consider labeling (e. Person(s) transporting compressed gases in vehicles often requires specific (and mandatory) training and licensing. CGA fittings) are unique and must match.g. color coding) the gas lines. Do not store cylinders near open flame or heat source. Secure cylinders individually by using chains or straps. they will matchup and assemble easily. When opening the high-pressure side. Regulators and gas cylinders are designed so that the fittings (compressed gas association. O2 (oxygen) tanks: Ensure all surfaces on the tank and regulator are absolutely free of grease or any other lubricant. If using multiple compressed gases. CONNECTION OF PRESSURE REGULATORS Once the cap has been removed from the cylinder. a person should face away from the valve gauges. If the fittings are correct. Check for leaks in fittings by applying a leak detection solution (e. Use freight elevators (where available) to transport cylinders. warm soapy water). Do not use force when putting fittings together. TRANSPORTATION OF GAS CYLINDERS The appropriate cap must be in place. Open the valves slowly. resulting in explosion. turn off the low-pressure side of the regulator. .g. inspect the threads for damage and dirt.. Prior to transport: Ensure that suitable tie-down chains or straps are available immediately upon arrival at the destination place.. letting highpressure gas enter the low-pressure side of the valve. An explosion could result if the regulator malfunctions. Use a cloth to clean any dirt or grease from the threads. ß 2006 by Taylor & Francis Group. Prior to opening the regulator. Do this by turning the valve counter clockwise. Use only the pressure regulator which has been designed for the particular cylinder and type of gas. LLC.Ventilate storage areas. Person(s) transporting the cylinder should wear gloves and safety shoes or boots (steel-toed or equivalent). Ground all flammable gas cylinders. Do not direct the compressed gas towards your body or any other person’s body. Do not use any cylinder or regulator if the threads have been damaged. Failure to turn off the low-pressure side may force the high-pressure gas into the low-pressure side.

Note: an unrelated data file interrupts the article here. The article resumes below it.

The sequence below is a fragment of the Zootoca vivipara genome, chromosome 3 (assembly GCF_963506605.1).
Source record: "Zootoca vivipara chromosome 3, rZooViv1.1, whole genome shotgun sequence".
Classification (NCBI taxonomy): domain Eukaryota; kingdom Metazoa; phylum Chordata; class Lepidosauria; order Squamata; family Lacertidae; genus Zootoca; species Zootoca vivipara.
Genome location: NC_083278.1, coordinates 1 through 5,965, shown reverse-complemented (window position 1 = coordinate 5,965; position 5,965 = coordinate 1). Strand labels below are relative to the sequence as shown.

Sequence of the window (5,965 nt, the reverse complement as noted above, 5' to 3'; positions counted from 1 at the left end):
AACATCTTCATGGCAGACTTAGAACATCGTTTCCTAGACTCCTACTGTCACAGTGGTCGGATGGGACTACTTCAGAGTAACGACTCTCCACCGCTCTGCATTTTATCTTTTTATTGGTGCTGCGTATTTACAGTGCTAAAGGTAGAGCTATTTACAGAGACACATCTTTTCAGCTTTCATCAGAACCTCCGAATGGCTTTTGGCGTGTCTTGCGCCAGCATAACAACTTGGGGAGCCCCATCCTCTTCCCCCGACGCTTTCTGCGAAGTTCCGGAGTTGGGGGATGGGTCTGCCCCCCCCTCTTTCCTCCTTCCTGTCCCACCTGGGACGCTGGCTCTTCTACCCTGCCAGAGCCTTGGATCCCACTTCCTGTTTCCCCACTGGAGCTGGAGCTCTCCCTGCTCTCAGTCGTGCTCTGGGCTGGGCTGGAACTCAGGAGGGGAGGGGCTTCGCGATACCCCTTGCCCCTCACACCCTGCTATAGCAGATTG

B6 PATHOGENS AND VECTORS GENERAL CHARACTERISTICS AND PRECAUTIONS Precautions are primarily related to human pathogens from untreated fecal waste (e.When a cylinder is empty. make sure that there are no open flammable chemicals in the vicinity. however. ON. 135 Hunter St.e. the cylinder must be labeled as being partially full. Environment and Workplace Health— WHMIS guidelines. If diethyl ether is being used anywhere in the laboratory. SAFETY PRECAUTIONS Lab coats should be dedicated to this workspace and never leave the lab without being autoclaved or disinfected. Available at: www. Hamilton. Most microbes can form airborne particles and therefore should be handled in fume hoods. Available at: www. Health Canada. must be maintained and handled in an aseptic manner to avoid environmental contamination.. Occupational health and safety resource.gc. including transgenic lines (e. If returning a partially used cylinder to the supplier. Lab coats used in these areas should be restricted to the laboratory in order to quarantine potentially dangerous microbes. Before disposal.ca= ewh-semt=occup-travail=whmis-simdut=index_e. coli are attenuated (i. Wear appropriate PPE. verified 14 July 2006).g. East. inhalation.html (last updated 12 June 2006. weakened) and therefore not pathogenic. West. Antibiotics are often used in labs handling pathogens.. including direct skin contact. LLC. 2006. Lab strains of E. ON. If in doubt. Canada. organisms must be killed using a suitable procedure (such as bleach. Workspace (laboratory) areas should have restricted access. in order to limit traffic flow. autoclaving.g. carrying an antibiotic resistance gene).ccohs. Avoid skin and eye contact. care should be taken to avoid any contamination of these organisms.hc-sc. Antibiotics should be treated as if they were toxic. burners must not be used at all. E. coli). Ottawa. Before lighting a Bunsen burner. Workspace and equipment should be decontaminated or sterilized at the end or between procedures. BIBLIOGRAPHY Canadian Centre for Occupational Health and Safety (CCOHS).ca= (verified 14 July 2006). Canada. consult your laboratory supervisor. .. or ingestion. 1010 Somerset St. or 70% ethanol). it must be labeled as such. All bacteria. ß 2006 by Taylor & Francis Group. Wash hands frequently.

S. Windholz. Rahway. NJ. MA. LLC. Budavari. ON.asp?categoryID ¼ 928 (verified 14 July 2006).. verified 14 July 2006). 1983. New York. The Merck Index. Inc. Available at: www. Available at: www. reactivity and special related hazards.phac-aspc.. Ottawa.. J. 1 Batterymarch Park. R. Public Health Agency of Canada. Laboratory Biosafety Guidelines. ß 2006 by Taylor & Francis Group. 2006. Merck and Co. Blumetti. and Ballinger. 2nd Edition 1996.nfpa. Inc. flammability.National Fire Protection Association (NFPA). G. M. 1996. Frequently asked questions (FAQs) dealing with NFPA 704—addressing the labeling of hazardous materials for health. McGraw-Hill. Shugar. Quincy.ca=publicat=lbg- ldmbl-96 (last updated 10 June 1996. Canada...J. Chemical Technicians Ready Reference Handbook. 130 Colonnade Rd.. . and Otterbein.F. 1996.org=faq.T. S. E.gc..